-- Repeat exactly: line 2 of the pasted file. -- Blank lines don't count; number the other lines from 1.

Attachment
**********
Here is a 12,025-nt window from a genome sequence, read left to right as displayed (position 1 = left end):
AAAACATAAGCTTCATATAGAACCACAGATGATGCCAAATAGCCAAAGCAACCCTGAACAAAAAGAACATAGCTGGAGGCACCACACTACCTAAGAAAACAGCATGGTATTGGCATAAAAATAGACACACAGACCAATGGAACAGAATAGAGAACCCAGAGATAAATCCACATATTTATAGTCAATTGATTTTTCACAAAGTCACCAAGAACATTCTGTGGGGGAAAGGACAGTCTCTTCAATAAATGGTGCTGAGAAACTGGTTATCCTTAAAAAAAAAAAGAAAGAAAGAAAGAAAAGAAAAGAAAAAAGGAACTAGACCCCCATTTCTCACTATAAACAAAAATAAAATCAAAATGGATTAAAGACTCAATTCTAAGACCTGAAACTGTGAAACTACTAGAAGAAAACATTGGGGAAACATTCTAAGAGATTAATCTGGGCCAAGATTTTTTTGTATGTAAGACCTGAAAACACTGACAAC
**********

AAAACATAAGCTTCATATAGAACCACAGATGATGCCAAATAGCCAAAGCAACCCTGAACAAAAAGAACATAGCTGGAGGCACCACACTACCTAAGAAAACAGCATGGTATTGGCATAAAAATAGACACACAGACCAATGGAACAGAATAGAGAACCCAGAGATAAATCCACATATTTATAGTCAATTGATTTTTCACAAAGTCACCAAGAACATTCTGTGGGGGAAAGGACAGTCTCTTCAATAAATGGTGCTGAGAAACTGGTTATCCTTAAAAAAAAAAAGAAAGAAAGAAAGAAAAGAAAAGAAAAAAGGAACTAGACCCCCATTTCTCACTATAAACAAAAATAAAATCAAAATGGATTAAAGACTCAATTCTAAGACCTGAAACTGTGAAACTACTAGAAGAAAACATTGGGGAAACATTCTAAGAGATTAATCTGGGCCAAGATTTTTTTGTATGTAAGACCTGAAAACACTGACAAC